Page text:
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When and why small Texas cities use outside counsel

On Behalf of | Mar 19, 2021 | Municipal Law |

While large Texas cities employ a city attorney who has a full-time staff, many smaller cities have just one attorney on staff to handle their legal needs. Some of the smaller cities use a combination of staff and outside counsel, while others use outside counsel exclusively.

In some cases, smaller cities simply don’t have enough legal work to justify having a full-time attorney on staff and in other situations, the city prefers to have a relationship with a law firm that has multiple attorneys who specialize in different areas, including civil service law, government ethics, regulatory matters, labor negotiations and litigation.

Role and responsibilities

Whether the smaller city has a city attorney, a combination of a staff attorney and outside counsel, or prefers to use outside counsel exclusively, the role and responsibilities are the same, says Texas Town & City: advise elected officials and staff on legal matters; keep elected officials up to date on developments in law and legislation; attend council meetings; and if necessary, participate in litigation.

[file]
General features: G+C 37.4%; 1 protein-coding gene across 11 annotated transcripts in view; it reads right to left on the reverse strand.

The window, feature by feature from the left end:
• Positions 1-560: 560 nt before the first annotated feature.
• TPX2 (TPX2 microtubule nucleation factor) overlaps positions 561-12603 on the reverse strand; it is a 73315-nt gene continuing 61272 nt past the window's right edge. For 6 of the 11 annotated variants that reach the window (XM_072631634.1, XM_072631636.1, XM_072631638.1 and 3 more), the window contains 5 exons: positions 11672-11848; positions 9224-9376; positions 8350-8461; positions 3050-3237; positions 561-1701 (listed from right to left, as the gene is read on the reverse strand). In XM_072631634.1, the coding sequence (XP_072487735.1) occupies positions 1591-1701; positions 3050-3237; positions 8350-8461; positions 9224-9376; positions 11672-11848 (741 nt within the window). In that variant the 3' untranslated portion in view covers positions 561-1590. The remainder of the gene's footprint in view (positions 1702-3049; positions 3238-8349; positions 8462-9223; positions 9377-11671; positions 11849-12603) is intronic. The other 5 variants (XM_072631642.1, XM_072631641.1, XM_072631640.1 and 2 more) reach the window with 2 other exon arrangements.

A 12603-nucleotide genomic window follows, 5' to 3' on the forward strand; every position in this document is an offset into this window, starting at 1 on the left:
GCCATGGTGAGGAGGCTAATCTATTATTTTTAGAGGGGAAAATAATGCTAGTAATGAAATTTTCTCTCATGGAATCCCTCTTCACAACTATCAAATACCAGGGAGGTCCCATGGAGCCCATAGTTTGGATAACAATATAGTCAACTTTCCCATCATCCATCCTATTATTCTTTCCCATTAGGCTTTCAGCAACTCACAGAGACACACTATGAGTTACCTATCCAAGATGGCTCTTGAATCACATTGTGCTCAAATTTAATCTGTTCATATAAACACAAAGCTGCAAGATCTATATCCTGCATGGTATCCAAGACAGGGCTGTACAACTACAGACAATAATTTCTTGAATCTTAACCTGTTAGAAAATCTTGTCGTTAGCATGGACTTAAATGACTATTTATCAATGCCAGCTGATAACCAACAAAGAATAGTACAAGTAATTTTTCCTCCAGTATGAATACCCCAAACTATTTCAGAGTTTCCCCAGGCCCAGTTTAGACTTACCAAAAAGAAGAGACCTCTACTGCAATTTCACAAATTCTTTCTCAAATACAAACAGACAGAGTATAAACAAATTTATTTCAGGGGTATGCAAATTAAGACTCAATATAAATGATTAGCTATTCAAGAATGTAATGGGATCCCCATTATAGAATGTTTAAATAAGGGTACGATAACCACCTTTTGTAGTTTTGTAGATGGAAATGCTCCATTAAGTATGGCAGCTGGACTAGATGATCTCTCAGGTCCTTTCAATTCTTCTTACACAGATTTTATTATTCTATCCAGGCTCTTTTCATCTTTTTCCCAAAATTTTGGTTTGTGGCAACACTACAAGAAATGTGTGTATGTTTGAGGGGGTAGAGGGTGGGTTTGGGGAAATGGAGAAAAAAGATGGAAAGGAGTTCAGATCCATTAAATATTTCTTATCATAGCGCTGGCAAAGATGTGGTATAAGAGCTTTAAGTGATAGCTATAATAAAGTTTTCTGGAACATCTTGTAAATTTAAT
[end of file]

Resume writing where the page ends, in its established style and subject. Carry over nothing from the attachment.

The publication stresses that on litigation matters, city staff and elected officials should work together closely with either the city attorney or outside counsel.

Outside help

It’s noted that some smaller Texas cities will have their staff attorney take care of city code enforcement, but in complex litigation matters turn to outside litigation counsel.

It’s important for city employees to remember that outside counsel will need to do the same types of things a city attorney needs to do: gather information from elected officials and staff, participate in discovery, advise staff and council on strategy, etc.

Planning ahead

Texas Town & City also urges staff and elected officials to give city attorneys and outside counsel “plenty of lead time.” They’re likely to have a full plate of projects, meetings and more, so they might not be able to immediately respond to questions and requests.

So it’s “to your benefit to communicate your needs and your deadline clearly.”

Lastly, it’s helpful to remember that the attorney represents the city, not an individual elected official or staffer. The lawyer’s advice is intended to protect their client, which is the city.



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